• Double down on any total
  • You can split hands up to 3 times.
  • No re-splitting aces.
  • The dealer peeks for a blackjack.
  • 4 decks.
  • No surrender.

The actual Las Vegas Strip no longer offers these player-friendly rules. The average Vegas Strip casino features casino-friendly rules that push the house advantage to 2% or higher, including 6:5 natural blackjack payouts.

But online Vegas Strip blackjack usually contains all or most of the rules presented above.

17 – Super Fun 21

House Edge: 1.16% (one deck) to 1.40% (six decks)

Unique Characteristics: Double down on any number of cards, Double Down Rescue, automatic wins with 6+ card hands that score 20, and diamond blackjacks paying 2:1.

How to Play

Super Fun 21 features several player-friendly rules that aren’t available in other blackjack games. But the downside is that more house-friendly rules are added to counteract the advantage that players gain.

Here’s an overview of Super Fun 21’s rules:

  • You can double down after splitting.
  • You can re-split up to 4 hands (including aces).
  • You can hit and double down to split aces.
  • Double down on any amount of cards (instead of 2).
  • Late surrender after doubling down (a.k.a. Double Down Rescue).
  • You automatically win when drawing to 20 or less with 6+ cards.
  • You’re paid 2:1 on 5+ card hands that equal 21.
  • Player blackjack in diamonds pays 2:1. Any other blackjack pays 1:1.
  • Player blackjack always wins.
  • 1-6 decks.
  • Dealer hits a soft 17.

The most-interesting rules in this game include being able to double down at any time; later surrender after doubling; automatically winning when drawing to 20 with 6+ cards; and 2:1 payouts for diamond blackjacks.

But even with all of these player-friendly rules, the house edge is high because you’re only paid 1:1 on most blackjacks, and the dealer hits a soft 17.

Given the large house advantage, this game is only worth trying for something different.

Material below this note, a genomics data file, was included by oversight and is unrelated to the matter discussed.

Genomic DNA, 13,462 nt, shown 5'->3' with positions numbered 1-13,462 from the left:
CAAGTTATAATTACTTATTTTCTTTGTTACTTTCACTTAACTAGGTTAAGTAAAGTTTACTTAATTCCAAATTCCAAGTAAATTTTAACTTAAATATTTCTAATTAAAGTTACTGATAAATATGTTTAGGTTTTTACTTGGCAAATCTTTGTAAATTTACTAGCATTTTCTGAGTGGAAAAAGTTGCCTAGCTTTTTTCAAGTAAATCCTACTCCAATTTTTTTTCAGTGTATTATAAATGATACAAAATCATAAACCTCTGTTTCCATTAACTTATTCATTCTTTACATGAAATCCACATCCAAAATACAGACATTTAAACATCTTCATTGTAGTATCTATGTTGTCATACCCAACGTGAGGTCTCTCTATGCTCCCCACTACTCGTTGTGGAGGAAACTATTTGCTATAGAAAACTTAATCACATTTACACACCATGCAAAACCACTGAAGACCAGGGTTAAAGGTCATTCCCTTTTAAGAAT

18 – Double Attack Blackjack

House Edge: 0.61%

Unique Characteristics: Uses Spanish decks, Double Attack bets, and BustIt side bets.

How to Play

Double Attack is one of the most-unique blackjack variations available because it features Spanish decks along with two side bets. Here are the key rules:

  • Spanish decks, where all 10s have been removed.
  • You can double down or surrender at any time, including after splitting.
  • You can make a Double Attack bet up to your original wager after the dealer receives their up card.
  • A natural blackjack pays even money.
  • You can make a BustIt side bet on if the dealer will bust on their third card.
  • Dealer doesn’t peek for blackjack unless you take insurance.
  • Insurance pays 5:2, instead of the standard 2:1.

If you make a Double Attack bet and split afterward, you have to match your Double Attack wager. When surrendering, you’re awarded half of your original and Double Attack bets.

Below you can see payouts for the BustIt side bets:

  • Dealer busts with suited 888 = 200:1 payout
  • Dealer busts with same-colored 888 = 50:1 payout
  • Dealer busts with 6 = 15:1 payout
  • Dealer busts with 7 = 10:1 payout
  • Dealer busts with 8 = 8:1 payout
  • Dealer busts with 9 = 6:1 payout
  • Dealer busts with face card = 3:1 payout

19 – Royal Match Bet

House Edge: 3.78% for one deck, 6.67% for six decks

Unique Characteristics: This is a side bet on whether your first two cards will be suited.

How to Play

Royal Match is a side bet on whether or not your first two cards will be suited. You get an even larger payout if your first two cards are either suited kings or queens (a.k.a. royal match).

Here’s a common pay table for this bet:

  • Royal Match (suited kings or queens) = 25:1 payout
  • Easy match (any other suited hand) = 2.5:1 payout